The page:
Medical innovations are always occurring, and we are always shocked when they happen – as we should be. Some of these are small and will make every day medical issues easier to deal with, or some are big and can make a big difference to a field or a life. Read on for our picks of the most innovative advancements in recent medical history.

 

Speed in heart disease

The smallest advancement has made the greatest impact on heart conditions. Where once doctors could only give a heart attack patient a shot of morphine for the pain, the medical industry has now established that if they are quick, their patient may just survive.

Stents, blood thinning medications, and other treatment options all came to light with the idea that speed was the key, resulting in a 60% drop in cardiovascular disease since the 50’s.

Smart pacemakers

Smart tech is already getting involved in every aspect of daily life. You can heat your house with a thermostat connected to your phone, or operate the oven, or your security system – why shouldn’t you set your pacemaker too?

The newest round of pacemakers and defibrillators offer the opportunity to control them through your phone. Where once a bedside console transmitted the data of the pacemaker to a doctor, now an app will teach you to understand your pacemaker and what you need it to do, before delivering the treatment.

Advancements in tools

Small advancements in the operating room are vital to the advancements of surgery in general. After all, where would we be without the scalpel? And whoever discovered that germs are transferred on the hands should have got a Nobel Prize.

The Galaxy II is one such invention. The self-retaining retractor from June Medical allows one less person to be in the room, making for a less risky surgery. With surgical lights needing to be adjusted every 7 minutes, any tool that can do it without human input is invaluable to operations. The Galaxy II will adjust surgical lights itself, meaning there are less people in the room, spreading less germs and giving the surgeon less distractions.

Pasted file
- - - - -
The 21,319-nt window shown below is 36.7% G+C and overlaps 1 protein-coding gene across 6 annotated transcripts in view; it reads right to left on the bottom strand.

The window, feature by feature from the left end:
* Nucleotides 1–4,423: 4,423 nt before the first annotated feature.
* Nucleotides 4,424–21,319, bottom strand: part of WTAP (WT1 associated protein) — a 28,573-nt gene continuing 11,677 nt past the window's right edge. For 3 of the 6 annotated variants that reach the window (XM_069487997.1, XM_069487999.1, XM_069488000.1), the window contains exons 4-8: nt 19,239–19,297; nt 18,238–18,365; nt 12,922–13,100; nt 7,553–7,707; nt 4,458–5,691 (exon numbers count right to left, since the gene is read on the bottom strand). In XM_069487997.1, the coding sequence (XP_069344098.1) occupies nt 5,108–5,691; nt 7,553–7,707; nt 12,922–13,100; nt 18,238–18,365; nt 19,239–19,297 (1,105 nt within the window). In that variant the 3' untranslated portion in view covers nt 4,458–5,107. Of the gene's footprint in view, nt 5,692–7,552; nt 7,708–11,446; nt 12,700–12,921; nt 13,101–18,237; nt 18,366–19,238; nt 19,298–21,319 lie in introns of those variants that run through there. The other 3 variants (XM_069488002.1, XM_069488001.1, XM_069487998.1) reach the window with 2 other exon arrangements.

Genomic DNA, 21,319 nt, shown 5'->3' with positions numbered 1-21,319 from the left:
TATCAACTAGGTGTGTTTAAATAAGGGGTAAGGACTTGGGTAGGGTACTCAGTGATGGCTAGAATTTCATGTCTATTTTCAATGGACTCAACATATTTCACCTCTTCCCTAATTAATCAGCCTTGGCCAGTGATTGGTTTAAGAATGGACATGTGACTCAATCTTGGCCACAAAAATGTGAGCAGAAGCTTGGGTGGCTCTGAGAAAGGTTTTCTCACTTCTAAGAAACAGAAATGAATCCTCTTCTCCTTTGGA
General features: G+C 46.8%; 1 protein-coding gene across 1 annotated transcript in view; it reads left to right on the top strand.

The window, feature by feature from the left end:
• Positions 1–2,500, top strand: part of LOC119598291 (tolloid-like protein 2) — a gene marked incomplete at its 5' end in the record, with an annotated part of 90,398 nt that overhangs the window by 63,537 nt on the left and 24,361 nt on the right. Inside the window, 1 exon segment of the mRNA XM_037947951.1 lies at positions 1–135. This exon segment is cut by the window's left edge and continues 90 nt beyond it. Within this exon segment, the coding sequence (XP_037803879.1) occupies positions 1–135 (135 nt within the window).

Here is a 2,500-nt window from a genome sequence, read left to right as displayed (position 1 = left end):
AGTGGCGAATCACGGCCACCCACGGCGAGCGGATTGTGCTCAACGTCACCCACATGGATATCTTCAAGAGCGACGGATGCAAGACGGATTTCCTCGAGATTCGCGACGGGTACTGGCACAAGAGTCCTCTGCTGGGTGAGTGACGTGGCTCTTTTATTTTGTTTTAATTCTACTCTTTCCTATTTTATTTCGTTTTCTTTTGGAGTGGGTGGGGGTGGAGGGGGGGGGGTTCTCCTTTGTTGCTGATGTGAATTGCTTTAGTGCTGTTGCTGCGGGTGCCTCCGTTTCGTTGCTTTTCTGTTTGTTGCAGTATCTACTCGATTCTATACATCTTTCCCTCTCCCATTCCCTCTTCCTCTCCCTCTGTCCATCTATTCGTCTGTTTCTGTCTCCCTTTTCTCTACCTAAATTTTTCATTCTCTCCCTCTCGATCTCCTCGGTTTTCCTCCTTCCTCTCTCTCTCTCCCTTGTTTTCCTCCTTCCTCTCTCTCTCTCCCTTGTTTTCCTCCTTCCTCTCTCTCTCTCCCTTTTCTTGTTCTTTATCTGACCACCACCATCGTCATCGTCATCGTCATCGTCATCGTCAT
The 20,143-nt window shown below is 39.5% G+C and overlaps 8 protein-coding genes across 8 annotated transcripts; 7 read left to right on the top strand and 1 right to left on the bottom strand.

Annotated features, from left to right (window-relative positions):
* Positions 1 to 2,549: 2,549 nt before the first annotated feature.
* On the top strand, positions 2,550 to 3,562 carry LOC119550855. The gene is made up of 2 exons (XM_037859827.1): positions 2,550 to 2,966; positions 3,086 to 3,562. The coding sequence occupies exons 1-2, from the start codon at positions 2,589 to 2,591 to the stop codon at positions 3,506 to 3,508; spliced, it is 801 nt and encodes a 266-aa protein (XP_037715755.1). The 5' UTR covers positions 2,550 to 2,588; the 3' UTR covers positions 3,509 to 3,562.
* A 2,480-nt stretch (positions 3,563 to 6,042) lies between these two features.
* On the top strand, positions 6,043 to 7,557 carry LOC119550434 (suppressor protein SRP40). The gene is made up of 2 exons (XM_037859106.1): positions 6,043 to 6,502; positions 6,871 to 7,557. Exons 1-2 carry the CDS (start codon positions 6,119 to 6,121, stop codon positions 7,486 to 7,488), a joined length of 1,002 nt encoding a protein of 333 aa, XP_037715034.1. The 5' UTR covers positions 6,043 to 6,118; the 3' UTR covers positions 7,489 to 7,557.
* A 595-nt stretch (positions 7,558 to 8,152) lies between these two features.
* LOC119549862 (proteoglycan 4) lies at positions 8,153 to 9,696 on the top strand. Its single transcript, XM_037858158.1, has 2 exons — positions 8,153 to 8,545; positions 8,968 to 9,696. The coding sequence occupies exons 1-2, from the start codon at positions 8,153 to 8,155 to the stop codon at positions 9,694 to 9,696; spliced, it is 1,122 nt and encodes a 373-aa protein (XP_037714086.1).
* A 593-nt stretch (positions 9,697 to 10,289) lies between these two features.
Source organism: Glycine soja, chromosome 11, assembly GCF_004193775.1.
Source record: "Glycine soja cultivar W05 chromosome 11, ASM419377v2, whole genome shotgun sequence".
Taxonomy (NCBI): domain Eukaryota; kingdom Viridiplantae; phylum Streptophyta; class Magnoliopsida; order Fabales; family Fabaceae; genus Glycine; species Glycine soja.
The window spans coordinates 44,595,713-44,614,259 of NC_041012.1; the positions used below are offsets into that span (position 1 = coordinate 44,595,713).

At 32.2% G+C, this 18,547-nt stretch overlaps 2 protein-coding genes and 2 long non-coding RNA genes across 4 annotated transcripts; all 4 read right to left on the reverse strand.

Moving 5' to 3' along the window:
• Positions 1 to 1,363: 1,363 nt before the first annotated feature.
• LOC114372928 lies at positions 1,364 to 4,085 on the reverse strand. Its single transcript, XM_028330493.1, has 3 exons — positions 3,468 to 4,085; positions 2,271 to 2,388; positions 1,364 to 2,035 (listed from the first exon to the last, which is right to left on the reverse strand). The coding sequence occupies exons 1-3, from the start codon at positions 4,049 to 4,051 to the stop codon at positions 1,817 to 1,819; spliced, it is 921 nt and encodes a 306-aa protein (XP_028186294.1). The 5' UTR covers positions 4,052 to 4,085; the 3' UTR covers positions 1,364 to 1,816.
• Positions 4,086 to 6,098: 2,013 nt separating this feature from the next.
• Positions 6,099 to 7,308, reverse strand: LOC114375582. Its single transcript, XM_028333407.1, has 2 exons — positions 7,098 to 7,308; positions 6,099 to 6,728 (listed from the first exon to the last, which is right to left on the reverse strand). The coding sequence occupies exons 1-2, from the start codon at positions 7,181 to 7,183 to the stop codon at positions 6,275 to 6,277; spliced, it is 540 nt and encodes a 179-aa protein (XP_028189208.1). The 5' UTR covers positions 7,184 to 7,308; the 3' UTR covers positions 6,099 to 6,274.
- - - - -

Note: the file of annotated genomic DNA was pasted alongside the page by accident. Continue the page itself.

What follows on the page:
3D printing limbs

Any advancement that makes treatment more accessible to patients is an innovation. Although 3D printing has many applications, and can even be found in garages nowadays, it is invaluable as a way of making prosthetic limbs.

Prosthetic limbs offer, on a most basic level, something to look at, and see that there is something there, making dealing with an amputation easier on mental health. In turn, it can offset phantom pain. Today, there are models that are controlled with a chip implanted in the brain. These models also have 3D printing to thank, since prosthetics in general are now far cheaper, and can be personalised to fit the wearer.

Universal Hep C treatment

Called the “silent epidemic” by the CDC, hepatitis C is a virus that can lead to various life-threatening health problems, including liver failure, cirrhosis and liver cancer.

It’s been a long journey to get it treated. With no vaccine, patients are subjected to medications that either come with adverse side effects or have no effect on certain genotypes.

However, we’re finally here in 2021, where it was announced that there is in fact a new, approved medication ready to go. More than 90% effective for hepatitis C genotypes 1, 2, 3, 4, 5 and 6, the fixed dose combination medication offers a new treatment option for patients.